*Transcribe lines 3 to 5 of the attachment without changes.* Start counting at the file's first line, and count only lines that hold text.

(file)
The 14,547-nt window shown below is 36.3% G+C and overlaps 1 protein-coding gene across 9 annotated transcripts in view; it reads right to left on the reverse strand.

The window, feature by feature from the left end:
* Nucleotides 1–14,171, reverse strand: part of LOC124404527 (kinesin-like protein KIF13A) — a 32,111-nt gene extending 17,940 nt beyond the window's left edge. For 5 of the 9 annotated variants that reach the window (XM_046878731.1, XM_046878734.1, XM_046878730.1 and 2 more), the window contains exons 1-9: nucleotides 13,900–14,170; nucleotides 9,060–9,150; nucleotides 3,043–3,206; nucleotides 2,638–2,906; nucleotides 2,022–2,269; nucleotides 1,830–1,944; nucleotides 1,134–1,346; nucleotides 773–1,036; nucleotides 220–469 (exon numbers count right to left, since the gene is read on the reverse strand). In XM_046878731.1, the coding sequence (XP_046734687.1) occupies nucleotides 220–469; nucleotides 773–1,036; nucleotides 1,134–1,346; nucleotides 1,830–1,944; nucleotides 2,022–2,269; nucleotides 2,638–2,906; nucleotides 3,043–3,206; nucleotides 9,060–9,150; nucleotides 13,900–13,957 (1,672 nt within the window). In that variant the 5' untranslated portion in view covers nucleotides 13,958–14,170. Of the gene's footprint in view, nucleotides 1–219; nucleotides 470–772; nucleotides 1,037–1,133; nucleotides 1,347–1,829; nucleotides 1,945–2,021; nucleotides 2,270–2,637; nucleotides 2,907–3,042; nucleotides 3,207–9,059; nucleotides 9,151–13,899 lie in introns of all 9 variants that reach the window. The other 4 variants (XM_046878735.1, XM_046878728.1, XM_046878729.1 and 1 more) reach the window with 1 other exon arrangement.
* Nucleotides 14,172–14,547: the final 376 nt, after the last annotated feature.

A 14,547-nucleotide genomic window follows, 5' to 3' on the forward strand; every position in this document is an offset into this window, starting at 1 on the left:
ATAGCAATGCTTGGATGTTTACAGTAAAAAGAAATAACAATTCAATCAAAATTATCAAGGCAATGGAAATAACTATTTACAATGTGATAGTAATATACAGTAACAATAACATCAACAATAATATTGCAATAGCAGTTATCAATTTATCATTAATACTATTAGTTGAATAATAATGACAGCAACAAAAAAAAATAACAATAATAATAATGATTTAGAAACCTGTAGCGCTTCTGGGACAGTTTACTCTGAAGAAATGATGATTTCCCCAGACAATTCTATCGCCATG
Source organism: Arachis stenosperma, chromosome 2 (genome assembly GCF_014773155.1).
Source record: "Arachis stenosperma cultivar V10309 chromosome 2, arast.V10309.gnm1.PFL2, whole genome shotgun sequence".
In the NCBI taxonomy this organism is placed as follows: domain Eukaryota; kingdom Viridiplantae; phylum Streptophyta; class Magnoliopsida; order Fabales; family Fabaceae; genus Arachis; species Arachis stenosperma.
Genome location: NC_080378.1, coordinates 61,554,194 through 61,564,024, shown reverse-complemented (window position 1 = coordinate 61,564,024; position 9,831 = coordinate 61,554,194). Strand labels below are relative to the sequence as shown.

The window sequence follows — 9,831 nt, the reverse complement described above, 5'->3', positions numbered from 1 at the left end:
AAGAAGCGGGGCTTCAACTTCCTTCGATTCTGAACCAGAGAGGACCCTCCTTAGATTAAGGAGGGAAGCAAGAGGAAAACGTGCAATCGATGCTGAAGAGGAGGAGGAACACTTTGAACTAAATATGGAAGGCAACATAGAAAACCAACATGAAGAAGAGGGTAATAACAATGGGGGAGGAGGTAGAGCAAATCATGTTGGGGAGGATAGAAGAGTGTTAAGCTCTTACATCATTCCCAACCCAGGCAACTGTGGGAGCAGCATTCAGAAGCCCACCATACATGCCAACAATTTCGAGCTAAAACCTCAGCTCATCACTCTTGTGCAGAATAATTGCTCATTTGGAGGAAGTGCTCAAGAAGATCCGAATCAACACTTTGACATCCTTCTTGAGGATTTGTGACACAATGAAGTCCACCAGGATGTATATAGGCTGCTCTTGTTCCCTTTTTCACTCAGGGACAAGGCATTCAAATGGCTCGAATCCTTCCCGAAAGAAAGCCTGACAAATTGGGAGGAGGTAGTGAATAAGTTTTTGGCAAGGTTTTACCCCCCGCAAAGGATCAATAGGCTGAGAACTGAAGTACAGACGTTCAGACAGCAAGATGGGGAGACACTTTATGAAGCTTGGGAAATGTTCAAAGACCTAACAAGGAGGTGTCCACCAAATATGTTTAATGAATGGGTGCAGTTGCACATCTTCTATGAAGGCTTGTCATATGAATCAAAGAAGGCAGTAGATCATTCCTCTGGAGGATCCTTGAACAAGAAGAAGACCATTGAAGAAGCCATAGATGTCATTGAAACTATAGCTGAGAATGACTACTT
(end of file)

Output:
* Nucleotides 1–14,171, reverse strand: part of LOC124404527 (kinesin-like protein KIF13A) — a 32,111-nt gene extending 17,940 nt beyond the window's left edge. For 5 of the 9 annotated variants that reach the window (XM_046878731.1, XM_046878734.1, XM_046878730.1 and 2 more), the window contains exons 1-9: nucleotides 13,900–14,170; nucleotides 9,060–9,150; nucleotides 3,043–3,206; nucleotides 2,638–2,906; nucleotides 2,022–2,269; nucleotides 1,830–1,944; nucleotides 1,134–1,346; nucleotides 773–1,036; nucleotides 220–469 (exon numbers count right to left, since the gene is read on the reverse strand). In XM_046878731.1, the coding sequence (XP_046734687.1) occupies nucleotides 220–469; nucleotides 773–1,036; nucleotides 1,134–1,346; nucleotides 1,830–1,944; nucleotides 2,022–2,269; nucleotides 2,638–2,906; nucleotides 3,043–3,206; nucleotides 9,060–9,150; nucleotides 13,900–13,957 (1,672 nt within the window). In that variant the 5' untranslated portion in view covers nucleotides 13,958–14,170. Of the gene's footprint in view, nucleotides 1–219; nucleotides 470–772; nucleotides 1,037–1,133; nucleotides 1,347–1,829; nucleotides 1,945–2,021; nucleotides 2,270–2,637; nucleotides 2,907–3,042; nucleotides 3,207–9,059; nucleotides 9,151–13,899 lie in introns of all 9 variants that reach the window. The other 4 variants (XM_046878735.1, XM_046878728.1, XM_046878729.1 and 1 more) reach the window with 1 other exon arrangement.
* Nucleotides 14,172–14,547: the final 376 nt, after the last annotated feature.

A 14,547-nucleotide genomic window follows, 5' to 3' on the forward strand; every position in this document is an offset into this window, starting at 1 on the left: